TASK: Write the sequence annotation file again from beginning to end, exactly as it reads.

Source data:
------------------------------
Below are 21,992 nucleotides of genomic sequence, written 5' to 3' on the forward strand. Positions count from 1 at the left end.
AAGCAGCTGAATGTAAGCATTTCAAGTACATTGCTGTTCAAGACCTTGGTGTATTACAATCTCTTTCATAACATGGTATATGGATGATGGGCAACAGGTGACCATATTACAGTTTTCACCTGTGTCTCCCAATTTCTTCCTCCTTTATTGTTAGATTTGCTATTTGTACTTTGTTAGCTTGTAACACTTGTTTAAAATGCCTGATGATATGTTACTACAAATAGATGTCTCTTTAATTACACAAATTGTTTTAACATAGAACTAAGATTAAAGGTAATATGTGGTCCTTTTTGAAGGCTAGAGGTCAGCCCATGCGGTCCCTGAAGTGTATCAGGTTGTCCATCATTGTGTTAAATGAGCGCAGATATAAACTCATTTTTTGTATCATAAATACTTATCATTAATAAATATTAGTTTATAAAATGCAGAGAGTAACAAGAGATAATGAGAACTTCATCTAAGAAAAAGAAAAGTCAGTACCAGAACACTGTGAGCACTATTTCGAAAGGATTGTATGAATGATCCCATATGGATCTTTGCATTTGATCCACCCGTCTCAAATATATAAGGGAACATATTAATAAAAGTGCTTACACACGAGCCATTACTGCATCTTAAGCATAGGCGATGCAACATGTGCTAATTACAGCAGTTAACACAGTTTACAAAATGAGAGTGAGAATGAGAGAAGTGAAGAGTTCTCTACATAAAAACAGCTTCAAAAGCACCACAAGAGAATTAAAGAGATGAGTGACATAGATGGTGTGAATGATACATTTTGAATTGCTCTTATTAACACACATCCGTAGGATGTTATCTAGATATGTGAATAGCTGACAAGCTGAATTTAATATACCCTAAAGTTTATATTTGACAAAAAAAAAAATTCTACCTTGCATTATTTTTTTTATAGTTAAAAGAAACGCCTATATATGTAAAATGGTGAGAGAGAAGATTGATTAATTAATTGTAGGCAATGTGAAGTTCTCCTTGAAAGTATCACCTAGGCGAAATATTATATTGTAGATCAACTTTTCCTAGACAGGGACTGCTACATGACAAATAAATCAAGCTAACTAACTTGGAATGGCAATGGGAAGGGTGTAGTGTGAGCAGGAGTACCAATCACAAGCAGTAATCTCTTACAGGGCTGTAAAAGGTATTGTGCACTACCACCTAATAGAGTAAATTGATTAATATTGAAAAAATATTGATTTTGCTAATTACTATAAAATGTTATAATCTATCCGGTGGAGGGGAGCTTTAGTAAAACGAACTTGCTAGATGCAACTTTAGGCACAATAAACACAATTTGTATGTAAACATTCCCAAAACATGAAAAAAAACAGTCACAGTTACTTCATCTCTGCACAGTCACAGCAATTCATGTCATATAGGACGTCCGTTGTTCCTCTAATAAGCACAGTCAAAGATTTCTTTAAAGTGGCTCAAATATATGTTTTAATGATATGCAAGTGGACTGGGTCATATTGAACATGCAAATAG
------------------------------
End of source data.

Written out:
Below are 21,992 nucleotides of genomic sequence, written 5' to 3' on the forward strand. Positions count from 1 at the left end.
AAGCAGCTGAATGTAAGCATTTCAAGTACATTGCTGTTCAAGACCTTGGTGTATTACAATCTCTTTCATAACATGGTATATGGATGATGGGCAACAGGTGACCATATTACAGTTTTCACCTGTGTCTCCCAATTTCTTCCTCCTTTATTGTTAGATTTGCTATTTGTACTTTGTTAGCTTGTAACACTTGTTTAAAATGCCTGATGATATGTTACTACAAATAGATGTCTCTTTAATTACACAAATTGTTTTAACATAGAACTAAGATTAAAGGTAATATGTGGTCCTTTTTGAAGGCTAGAGGTCAGCCCATGCGGTCCCTGAAGTGTATCAGGTTGTCCATCATTGTGTTAAATGAGCGCAGATATAAACTCATTTTTTGTATCATAAATACTTATCATTAATAAATATTAGTTTATAAAATGCAGAGAGTAACAAGAGATAATGAGAACTTCATCTAAGAAAAAGAAAAGTCAGTACCAGAACACTGTGAGCACTATTTCGAAAGGATTGTATGAATGATCCCATATGGATCTTTGCATTTGATCCACCCGTCTCAAATATATAAGGGAACATATTAATAAAAGTGCTTACACACGAGCCATTACTGCATCTTAAGCATAGGCGATGCAACATGTGCTAATTACAGCAGTTAACACAGTTTACAAAATGAGAGTGAGAATGAGAGAAGTGAAGAGTTCTCTACATAAAAACAGCTTCAAAAGCACCACAAGAGAATTAAAGAGATGAGTGACATAGATGGTGTGAATGATACATTTTGAATTGCTCTTATTAACACACATCCGTAGGATGTTATCTAGATATGTGAATAGCTGACAAGCTGAATTTAATATACCCTAAAGTTTATATTTGACAAAAAAAAAAATTCTACCTTGCATTATTTTTTTTATAGTTAAAAGAAACGCCTATATATGTAAAATGGTGAGAGAGAAGATTGATTAATTAATTGTAGGCAATGTGAAGTTCTCCTTGAAAGTATCACCTAGGCGAAATATTATATTGTAGATCAACTTTTCCTAGACAGGGACTGCTACATGACAAATAAATCAAGCTAACTAACTTGGAATGGCAATGGGAAGGGTGTAGTGTGAGCAGGAGTACCAATCACAAGCAGTAATCTCTTACAGGGCTGTAAAAGGTATTGTGCACTACCACCTAATAGAGTAAATTGATTAATATTGAAAAAATATTGATTTTGCTAATTACTATAAAATGTTATAATCTATCCGGTGGAGGGGAGCTTTAGTAAAACGAACTTGCTAGATGCAACTTTAGGCACAATAAACACAATTTGTATGTAAACATTCCCAAAACATGAAAAAAAACAGTCACAGTTACTTCATCTCTGCACAGTCACAGCAATTCATGTCATATAGGACGTCCGTTGTTCCTCTAATAAGCACAGTCAAAGATTTCTTTAAAGTGGCTCAAATATATGTTTTAATGATATGCAAGTGGACTGGGTCATATTGAACATGCAAATAG